– Whilst the spoken word often elicits a far greater effect that the written, that isn’t the case when you are reading what your audience can read for themselves.

When text goes up on a screen and we read it, we often speak in a very different tone, manner and pace; have you noticed?

– If a document is too lengthy or boring, the reader can put it to one side, take a break and revert back to it. They can’t just pop in and out of your presentation.

Try doing that in a business presentation.

– Most people write very differently to the way they speak which presents a challenge in the way the information is received.

Presenting a written document can compromise the way we really want our audience to feel as we get lost in the formality.

– If data is shared through a screen it should create a visual impact.

Many of us learn, think and absorb information more effectively when we see pictures.

What would you prefer to see, a compelling image or a long list of bullet points?

The big question

Does this information really need to be presented?

Data is a critical part of a good presentation but presenting it on its own, in the form of a document that your audience can read for themselves doesn’t give you or your presentation power. You lose power!

The opportunity

Presenting the 2nd quarter sales results is arguably easy. The question is, is it necessary?

Wouldn’t your audience prefer to hear the insights, ideas and opportunity the results present? They can read the detailed results in the comfort of their own space.

At Mindful Presenter we believe that every presentation offers an opportunity to not simply share data but to:

– Expand minds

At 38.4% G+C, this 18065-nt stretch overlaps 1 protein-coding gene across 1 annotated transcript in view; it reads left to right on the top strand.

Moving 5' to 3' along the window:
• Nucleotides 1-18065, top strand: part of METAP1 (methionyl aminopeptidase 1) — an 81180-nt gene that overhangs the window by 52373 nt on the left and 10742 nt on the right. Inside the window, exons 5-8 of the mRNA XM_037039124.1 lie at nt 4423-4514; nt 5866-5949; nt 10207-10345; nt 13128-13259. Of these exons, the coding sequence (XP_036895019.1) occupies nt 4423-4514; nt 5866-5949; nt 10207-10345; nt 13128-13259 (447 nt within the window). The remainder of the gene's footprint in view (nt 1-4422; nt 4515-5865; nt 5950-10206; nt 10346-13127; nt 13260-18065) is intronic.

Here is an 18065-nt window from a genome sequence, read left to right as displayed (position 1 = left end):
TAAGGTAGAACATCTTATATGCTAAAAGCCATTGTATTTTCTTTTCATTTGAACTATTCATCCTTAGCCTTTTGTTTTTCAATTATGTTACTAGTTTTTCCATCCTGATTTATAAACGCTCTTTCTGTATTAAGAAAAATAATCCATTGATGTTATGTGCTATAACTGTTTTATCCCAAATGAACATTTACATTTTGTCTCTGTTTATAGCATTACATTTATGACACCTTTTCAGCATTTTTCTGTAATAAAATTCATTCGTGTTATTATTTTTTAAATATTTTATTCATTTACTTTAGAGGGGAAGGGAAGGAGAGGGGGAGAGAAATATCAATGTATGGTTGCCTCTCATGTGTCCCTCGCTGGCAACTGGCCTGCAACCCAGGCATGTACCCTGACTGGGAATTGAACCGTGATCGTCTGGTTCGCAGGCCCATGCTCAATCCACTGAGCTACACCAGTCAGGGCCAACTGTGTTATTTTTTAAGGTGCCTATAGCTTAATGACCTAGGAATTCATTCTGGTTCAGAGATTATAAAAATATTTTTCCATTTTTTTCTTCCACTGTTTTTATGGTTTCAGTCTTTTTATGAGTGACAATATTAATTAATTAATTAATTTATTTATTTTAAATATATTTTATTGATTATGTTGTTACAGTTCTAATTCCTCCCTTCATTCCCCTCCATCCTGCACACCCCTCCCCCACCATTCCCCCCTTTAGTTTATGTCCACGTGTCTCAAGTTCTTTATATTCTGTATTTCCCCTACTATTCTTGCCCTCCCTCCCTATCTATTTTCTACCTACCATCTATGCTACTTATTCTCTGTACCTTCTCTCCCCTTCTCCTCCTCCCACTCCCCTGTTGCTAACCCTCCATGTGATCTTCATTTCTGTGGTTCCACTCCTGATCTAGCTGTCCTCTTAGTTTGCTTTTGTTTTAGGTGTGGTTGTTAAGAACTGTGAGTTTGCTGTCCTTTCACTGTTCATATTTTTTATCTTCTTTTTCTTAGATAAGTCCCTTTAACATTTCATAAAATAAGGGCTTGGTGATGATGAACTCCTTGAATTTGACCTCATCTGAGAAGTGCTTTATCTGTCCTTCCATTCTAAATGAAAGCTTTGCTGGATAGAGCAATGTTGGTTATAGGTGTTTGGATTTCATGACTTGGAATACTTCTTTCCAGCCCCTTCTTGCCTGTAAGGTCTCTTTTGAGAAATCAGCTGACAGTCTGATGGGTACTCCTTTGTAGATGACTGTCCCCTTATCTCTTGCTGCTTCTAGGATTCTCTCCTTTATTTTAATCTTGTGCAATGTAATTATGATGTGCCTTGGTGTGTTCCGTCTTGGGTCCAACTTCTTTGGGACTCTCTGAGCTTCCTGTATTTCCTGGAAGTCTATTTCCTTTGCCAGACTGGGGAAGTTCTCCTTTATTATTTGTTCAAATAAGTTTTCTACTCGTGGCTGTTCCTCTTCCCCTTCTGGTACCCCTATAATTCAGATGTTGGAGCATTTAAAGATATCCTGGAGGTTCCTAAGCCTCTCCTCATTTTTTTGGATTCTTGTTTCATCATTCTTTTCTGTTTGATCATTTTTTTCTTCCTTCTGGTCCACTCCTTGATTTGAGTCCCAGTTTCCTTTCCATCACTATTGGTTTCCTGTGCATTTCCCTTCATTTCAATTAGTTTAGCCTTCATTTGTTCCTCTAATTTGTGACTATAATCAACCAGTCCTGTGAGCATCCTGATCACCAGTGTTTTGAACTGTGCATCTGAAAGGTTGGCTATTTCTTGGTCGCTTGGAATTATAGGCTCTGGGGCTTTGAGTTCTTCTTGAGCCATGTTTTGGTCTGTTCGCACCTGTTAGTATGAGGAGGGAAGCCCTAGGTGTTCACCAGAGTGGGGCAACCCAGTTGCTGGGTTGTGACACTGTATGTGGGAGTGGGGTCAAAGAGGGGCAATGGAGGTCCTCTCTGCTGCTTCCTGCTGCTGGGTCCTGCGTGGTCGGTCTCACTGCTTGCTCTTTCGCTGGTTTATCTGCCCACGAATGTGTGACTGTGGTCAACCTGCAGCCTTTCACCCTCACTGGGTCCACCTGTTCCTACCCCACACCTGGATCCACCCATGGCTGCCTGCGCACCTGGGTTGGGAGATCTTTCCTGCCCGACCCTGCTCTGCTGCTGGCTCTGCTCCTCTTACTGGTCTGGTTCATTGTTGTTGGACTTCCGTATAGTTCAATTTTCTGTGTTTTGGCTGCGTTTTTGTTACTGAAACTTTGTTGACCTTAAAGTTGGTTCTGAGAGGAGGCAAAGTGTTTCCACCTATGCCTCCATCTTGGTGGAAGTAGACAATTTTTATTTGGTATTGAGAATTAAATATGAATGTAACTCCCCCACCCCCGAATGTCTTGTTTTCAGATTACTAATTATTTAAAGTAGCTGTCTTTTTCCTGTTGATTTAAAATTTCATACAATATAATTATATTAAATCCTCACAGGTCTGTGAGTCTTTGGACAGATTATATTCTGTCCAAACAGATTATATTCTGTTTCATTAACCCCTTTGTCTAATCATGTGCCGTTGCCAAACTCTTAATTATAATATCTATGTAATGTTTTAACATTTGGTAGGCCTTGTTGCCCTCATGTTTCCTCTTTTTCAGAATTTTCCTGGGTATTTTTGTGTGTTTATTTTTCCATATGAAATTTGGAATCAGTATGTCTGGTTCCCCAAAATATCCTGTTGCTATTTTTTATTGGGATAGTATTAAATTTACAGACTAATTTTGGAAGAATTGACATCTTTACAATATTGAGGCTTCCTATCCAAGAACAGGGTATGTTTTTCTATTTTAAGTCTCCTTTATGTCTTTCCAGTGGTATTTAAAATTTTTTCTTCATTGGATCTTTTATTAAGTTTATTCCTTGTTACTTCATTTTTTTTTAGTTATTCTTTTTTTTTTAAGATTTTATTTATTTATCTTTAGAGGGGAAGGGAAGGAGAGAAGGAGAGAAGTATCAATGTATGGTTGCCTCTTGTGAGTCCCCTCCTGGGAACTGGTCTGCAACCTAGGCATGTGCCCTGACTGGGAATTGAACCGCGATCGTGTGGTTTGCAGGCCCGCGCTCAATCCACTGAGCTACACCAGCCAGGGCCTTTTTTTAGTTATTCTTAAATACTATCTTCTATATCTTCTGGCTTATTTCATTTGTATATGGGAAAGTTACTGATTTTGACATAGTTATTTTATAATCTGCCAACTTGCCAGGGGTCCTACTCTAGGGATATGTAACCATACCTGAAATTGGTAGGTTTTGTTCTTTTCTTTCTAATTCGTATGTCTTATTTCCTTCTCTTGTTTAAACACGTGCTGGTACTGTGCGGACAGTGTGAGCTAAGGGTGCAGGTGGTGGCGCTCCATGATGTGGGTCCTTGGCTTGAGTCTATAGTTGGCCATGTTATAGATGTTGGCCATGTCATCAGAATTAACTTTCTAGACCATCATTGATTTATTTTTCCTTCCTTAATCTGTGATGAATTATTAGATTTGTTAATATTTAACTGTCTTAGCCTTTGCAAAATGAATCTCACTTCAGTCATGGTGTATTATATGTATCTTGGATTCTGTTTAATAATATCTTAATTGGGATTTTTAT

– Share ideas

– Challenge thinking

– Inspire action

– Lead change

– Tell a meaningful story behind the data

– Share insight, learning points, possibilities and opportunities

Challenge the status quo – for good reason

– Influence minds

– Dispel myths

– Clarify doubt or confusion

– Spark imagination

– Make a decision

– Connect people

– Persuade others

– Make people feel something (emotionally)

Please don’t misunderstand me, presenting information is critical. In fact, if you repeatedly fail to present the necessary and appropriate information, you will probably be fired at some point.

Data on it’s own is not enough

Your audience absolutely want the information but not at the expense of their mental and emotional well-being.

They are very happy to hear you speak but not if you’re just going to read to them or they could easily read the information themselves.

In closing, I’d like to leave you with one final question.

Please ask yourself this each time you are called on to present.

Does this really need to be presented?

If you’d like to learn how to present ideas, insight and imagination, not just information

– Book yourself onto a powerful public speaking course.

– Invest in some really good one to one public speaking coaching.

– Get yourself some excellent presentation training

In the meantime, you may find the following articles helpful:

The challenge of presenting data

Do you need help presenting data? – These 4 tips will help